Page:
White Beach (Russell Islands) – This location was home to a major American supply base during WWII. At the end of the war, an artificial reef was created by dumping trucks, jeeps, tractors, bulldozers and large amounts of ammunition.
Custom Caves (Russell Islands) – These volcanic caverns provide amazing photography opportunities as the sun beams through the rock. Lobster, eels and rays can often be found inside the caverns, while the entrance is covered in soft corals and fans.
Mary/Mborokua Island – This island is notable for an underwater point that commonly hosts schools of barracuda and trevally. Explore the cuts and caverns behind Jack Point or the Coral Gardens right below the boat.
Kavachi Korner – All kinds of reef sharks are hanging out here, making for incredible diving. Listen for the rumble of Kavachi – an underwater volcano – that has been particularly active recently. Often, cracking and booming of explosions in the distance can be heard and felt underwater.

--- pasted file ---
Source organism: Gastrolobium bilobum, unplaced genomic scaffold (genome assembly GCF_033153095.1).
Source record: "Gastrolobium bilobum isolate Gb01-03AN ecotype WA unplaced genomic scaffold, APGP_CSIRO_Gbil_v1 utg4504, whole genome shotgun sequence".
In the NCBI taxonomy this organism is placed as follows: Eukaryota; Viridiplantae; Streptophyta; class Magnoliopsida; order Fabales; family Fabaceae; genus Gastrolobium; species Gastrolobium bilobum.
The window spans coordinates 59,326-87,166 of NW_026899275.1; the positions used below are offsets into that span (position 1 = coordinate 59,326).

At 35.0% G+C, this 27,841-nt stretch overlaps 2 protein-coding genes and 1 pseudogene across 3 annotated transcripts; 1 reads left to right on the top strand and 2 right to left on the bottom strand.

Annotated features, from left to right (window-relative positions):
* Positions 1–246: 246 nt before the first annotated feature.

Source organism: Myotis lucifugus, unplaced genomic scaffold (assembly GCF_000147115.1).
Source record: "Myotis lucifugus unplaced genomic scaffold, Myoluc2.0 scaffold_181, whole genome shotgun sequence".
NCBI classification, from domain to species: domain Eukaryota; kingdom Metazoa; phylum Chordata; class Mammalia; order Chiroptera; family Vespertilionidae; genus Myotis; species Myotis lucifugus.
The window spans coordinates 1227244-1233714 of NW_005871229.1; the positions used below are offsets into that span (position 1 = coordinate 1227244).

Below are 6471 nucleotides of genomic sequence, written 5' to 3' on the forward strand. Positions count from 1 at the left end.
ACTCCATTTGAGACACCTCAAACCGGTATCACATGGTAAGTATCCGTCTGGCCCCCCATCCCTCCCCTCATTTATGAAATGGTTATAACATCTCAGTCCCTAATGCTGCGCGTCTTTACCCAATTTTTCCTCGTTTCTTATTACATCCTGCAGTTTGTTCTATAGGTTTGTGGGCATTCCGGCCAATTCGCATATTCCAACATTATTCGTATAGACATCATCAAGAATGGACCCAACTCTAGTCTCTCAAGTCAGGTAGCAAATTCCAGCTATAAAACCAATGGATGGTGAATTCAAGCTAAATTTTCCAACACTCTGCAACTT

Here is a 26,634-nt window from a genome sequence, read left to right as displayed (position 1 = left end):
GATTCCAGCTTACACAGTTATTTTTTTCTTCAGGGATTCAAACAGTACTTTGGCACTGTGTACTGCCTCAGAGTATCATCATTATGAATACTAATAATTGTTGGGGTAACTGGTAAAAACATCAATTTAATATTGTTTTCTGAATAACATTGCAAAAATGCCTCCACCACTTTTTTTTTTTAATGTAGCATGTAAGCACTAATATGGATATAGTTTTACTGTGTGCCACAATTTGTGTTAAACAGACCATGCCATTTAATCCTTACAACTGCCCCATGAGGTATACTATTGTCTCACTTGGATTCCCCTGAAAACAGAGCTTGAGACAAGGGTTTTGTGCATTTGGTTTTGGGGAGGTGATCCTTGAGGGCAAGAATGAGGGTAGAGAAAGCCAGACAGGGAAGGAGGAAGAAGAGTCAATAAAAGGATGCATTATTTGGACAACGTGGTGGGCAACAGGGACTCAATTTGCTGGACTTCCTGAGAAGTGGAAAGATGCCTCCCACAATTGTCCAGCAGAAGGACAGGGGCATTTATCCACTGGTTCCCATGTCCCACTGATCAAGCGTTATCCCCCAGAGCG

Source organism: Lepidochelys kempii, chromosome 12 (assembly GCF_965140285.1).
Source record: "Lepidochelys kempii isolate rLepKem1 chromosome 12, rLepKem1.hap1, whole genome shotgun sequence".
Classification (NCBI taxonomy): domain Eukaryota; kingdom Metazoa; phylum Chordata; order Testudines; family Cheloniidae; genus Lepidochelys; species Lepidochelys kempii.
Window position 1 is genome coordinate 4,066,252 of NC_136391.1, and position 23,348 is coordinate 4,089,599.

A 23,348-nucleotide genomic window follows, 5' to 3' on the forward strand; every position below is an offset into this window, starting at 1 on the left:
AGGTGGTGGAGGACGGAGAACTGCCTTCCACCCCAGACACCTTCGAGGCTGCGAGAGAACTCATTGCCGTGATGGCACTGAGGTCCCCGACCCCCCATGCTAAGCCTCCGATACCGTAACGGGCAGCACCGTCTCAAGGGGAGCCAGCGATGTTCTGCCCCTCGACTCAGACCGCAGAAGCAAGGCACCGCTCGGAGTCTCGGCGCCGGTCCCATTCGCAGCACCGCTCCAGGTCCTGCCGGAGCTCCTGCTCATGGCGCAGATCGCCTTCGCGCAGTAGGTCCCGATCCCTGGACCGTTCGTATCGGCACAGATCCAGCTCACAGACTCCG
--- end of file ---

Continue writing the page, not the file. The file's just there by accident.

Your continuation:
Mbulo Island – This island is surrounded by spectacular diving on all sides and six unique dive sites. A gently sloping wall covered in fields of hard and soft corals invites you for a lazy drift along the bottom. Along the island, long swim-throughs in volcanic lava tubes allow for amazing photography opportunities.
Tulagi (Florida Islands) – The Japanese Mavis Seaplane that sunk during one of the battles in WWII. In general, the Florida Islands are known for some of the most amazing WWII history wreck dives; the heavy cruiser USS Minneapolis and minesweeper/submarine chaser RNZN Moa.
Around Honiara – Three Japanese ships (2 cargo ships and an attack transport vessel) ended up on the beach, after which they were called: Bonegi I, II and III. The Japanese I-1 Submarine played a role in the Pearl Harbour attack before being moved to the South Pacific. She was damaged and forced to the reef by RNZN Moa in 1943. An exciting small wreck is the Flying Fortress, a B-17 airplane.